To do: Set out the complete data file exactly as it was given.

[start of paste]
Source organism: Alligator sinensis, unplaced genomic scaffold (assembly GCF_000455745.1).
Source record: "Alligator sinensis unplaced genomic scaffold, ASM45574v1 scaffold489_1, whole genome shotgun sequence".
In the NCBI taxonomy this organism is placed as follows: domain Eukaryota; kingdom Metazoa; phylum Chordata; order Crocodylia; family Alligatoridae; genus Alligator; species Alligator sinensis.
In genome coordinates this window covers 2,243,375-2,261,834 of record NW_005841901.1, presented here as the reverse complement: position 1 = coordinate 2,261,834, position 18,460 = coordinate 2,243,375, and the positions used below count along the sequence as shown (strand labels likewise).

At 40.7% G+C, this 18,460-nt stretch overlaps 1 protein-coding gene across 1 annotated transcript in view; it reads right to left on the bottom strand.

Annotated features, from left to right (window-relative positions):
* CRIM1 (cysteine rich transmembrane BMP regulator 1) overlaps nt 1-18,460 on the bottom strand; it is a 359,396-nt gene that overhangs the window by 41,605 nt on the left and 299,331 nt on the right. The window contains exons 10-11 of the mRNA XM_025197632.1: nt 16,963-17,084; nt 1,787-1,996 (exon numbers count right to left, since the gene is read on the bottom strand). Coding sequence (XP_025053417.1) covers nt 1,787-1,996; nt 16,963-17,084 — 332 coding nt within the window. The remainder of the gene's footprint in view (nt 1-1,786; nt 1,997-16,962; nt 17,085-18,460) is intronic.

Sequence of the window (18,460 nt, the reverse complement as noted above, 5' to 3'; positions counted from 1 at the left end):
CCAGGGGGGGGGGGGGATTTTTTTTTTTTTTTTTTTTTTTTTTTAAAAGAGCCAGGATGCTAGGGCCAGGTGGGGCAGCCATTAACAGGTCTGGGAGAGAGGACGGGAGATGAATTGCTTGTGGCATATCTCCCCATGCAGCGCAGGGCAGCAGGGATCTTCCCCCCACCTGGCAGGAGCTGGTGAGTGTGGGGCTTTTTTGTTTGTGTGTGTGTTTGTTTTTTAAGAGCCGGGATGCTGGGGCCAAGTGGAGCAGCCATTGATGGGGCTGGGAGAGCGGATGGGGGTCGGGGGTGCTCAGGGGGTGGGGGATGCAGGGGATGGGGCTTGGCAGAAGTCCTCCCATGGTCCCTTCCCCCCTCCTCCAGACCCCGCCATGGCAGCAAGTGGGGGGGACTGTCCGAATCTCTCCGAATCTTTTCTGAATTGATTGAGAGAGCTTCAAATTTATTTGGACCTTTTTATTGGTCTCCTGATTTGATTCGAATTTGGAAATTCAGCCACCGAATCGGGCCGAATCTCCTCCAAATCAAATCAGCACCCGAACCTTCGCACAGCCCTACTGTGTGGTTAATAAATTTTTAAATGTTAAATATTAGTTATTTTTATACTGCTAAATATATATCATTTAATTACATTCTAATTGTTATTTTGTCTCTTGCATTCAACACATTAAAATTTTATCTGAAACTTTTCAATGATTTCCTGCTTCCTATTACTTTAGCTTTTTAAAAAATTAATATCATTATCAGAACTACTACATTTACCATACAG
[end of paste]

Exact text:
Source organism: Alligator sinensis, unplaced genomic scaffold (assembly GCF_000455745.1).
Source record: "Alligator sinensis unplaced genomic scaffold, ASM45574v1 scaffold489_1, whole genome shotgun sequence".
In the NCBI taxonomy this organism is placed as follows: domain Eukaryota; kingdom Metazoa; phylum Chordata; order Crocodylia; family Alligatoridae; genus Alligator; species Alligator sinensis.
In genome coordinates this window covers 2,243,375-2,261,834 of record NW_005841901.1, presented here as the reverse complement: position 1 = coordinate 2,261,834, position 18,460 = coordinate 2,243,375, and the positions used below count along the sequence as shown (strand labels likewise).

At 40.7% G+C, this 18,460-nt stretch overlaps 1 protein-coding gene across 1 annotated transcript in view; it reads right to left on the bottom strand.

Annotated features, from left to right (window-relative positions):
* CRIM1 (cysteine rich transmembrane BMP regulator 1) overlaps nt 1-18,460 on the bottom strand; it is a 359,396-nt gene that overhangs the window by 41,605 nt on the left and 299,331 nt on the right. The window contains exons 10-11 of the mRNA XM_025197632.1: nt 16,963-17,084; nt 1,787-1,996 (exon numbers count right to left, since the gene is read on the bottom strand). Coding sequence (XP_025053417.1) covers nt 1,787-1,996; nt 16,963-17,084 — 332 coding nt within the window. The remainder of the gene's footprint in view (nt 1-1,786; nt 1,997-16,962; nt 17,085-18,460) is intronic.

Sequence of the window (18,460 nt, the reverse complement as noted above, 5' to 3'; positions counted from 1 at the left end):
CCAGGGGGGGGGGGGGATTTTTTTTTTTTTTTTTTTTTTTTTTTAAAAGAGCCAGGATGCTAGGGCCAGGTGGGGCAGCCATTAACAGGTCTGGGAGAGAGGACGGGAGATGAATTGCTTGTGGCATATCTCCCCATGCAGCGCAGGGCAGCAGGGATCTTCCCCCCACCTGGCAGGAGCTGGTGAGTGTGGGGCTTTTTTGTTTGTGTGTGTGTTTGTTTTTTAAGAGCCGGGATGCTGGGGCCAAGTGGAGCAGCCATTGATGGGGCTGGGAGAGCGGATGGGGGTCGGGGGTGCTCAGGGGGTGGGGGATGCAGGGGATGGGGCTTGGCAGAAGTCCTCCCATGGTCCCTTCCCCCCTCCTCCAGACCCCGCCATGGCAGCAAGTGGGGGGGACTGTCCGAATCTCTCCGAATCTTTTCTGAATTGATTGAGAGAGCTTCAAATTTATTTGGACCTTTTTATTGGTCTCCTGATTTGATTCGAATTTGGAAATTCAGCCACCGAATCGGGCCGAATCTCCTCCAAATCAAATCAGCACCCGAACCTTCGCACAGCCCTACTGTGTGGTTAATAAATTTTTAAATGTTAAATATTAGTTATTTTTATACTGCTAAATATATATCATTTAATTACATTCTAATTGTTATTTTGTCTCTTGCATTCAACACATTAAAATTTTATCTGAAACTTTTCAATGATTTCCTGCTTCCTATTACTTTAGCTTTTTAAAAAATTAATATCATTATCAGAACTACTACATTTACCATACAG